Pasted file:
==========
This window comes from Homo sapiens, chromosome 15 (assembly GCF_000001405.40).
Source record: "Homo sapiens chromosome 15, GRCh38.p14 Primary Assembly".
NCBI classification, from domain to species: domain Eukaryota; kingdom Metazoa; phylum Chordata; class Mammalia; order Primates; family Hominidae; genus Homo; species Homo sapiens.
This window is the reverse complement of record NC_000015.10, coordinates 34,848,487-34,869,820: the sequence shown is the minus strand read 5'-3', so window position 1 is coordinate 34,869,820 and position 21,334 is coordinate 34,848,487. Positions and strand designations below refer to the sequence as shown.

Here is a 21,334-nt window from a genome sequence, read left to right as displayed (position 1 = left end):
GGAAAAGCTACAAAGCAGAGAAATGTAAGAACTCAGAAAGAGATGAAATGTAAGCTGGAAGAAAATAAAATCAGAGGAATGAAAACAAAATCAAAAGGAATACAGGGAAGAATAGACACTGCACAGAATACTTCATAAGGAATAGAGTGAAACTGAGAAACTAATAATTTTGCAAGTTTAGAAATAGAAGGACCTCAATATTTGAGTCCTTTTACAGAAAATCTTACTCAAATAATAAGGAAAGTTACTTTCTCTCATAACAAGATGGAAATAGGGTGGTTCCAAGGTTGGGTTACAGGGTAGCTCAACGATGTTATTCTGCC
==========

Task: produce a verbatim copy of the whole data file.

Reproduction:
This window comes from Homo sapiens, chromosome 15 (assembly GCF_000001405.40).
Source record: "Homo sapiens chromosome 15, GRCh38.p14 Primary Assembly".
NCBI classification, from domain to species: domain Eukaryota; kingdom Metazoa; phylum Chordata; class Mammalia; order Primates; family Hominidae; genus Homo; species Homo sapiens.
This window is the reverse complement of record NC_000015.10, coordinates 34,848,487-34,869,820: the sequence shown is the minus strand read 5'-3', so window position 1 is coordinate 34,869,820 and position 21,334 is coordinate 34,848,487. Positions and strand designations below refer to the sequence as shown.

Here is a 21,334-nt window from a genome sequence, read left to right as displayed (position 1 = left end):
GGAAAAGCTACAAAGCAGAGAAATGTAAGAACTCAGAAAGAGATGAAATGTAAGCTGGAAGAAAATAAAATCAGAGGAATGAAAACAAAATCAAAAGGAATACAGGGAAGAATAGACACTGCACAGAATACTTCATAAGGAATAGAGTGAAACTGAGAAACTAATAATTTTGCAAGTTTAGAAATAGAAGGACCTCAATATTTGAGTCCTTTTACAGAAAATCTTACTCAAATAATAAGGAAAGTTACTTTCTCTCATAACAAGATGGAAATAGGGTGGTTCCAAGGTTGGGTTACAGGGTAGCTCAACGATGTTATTCTGCC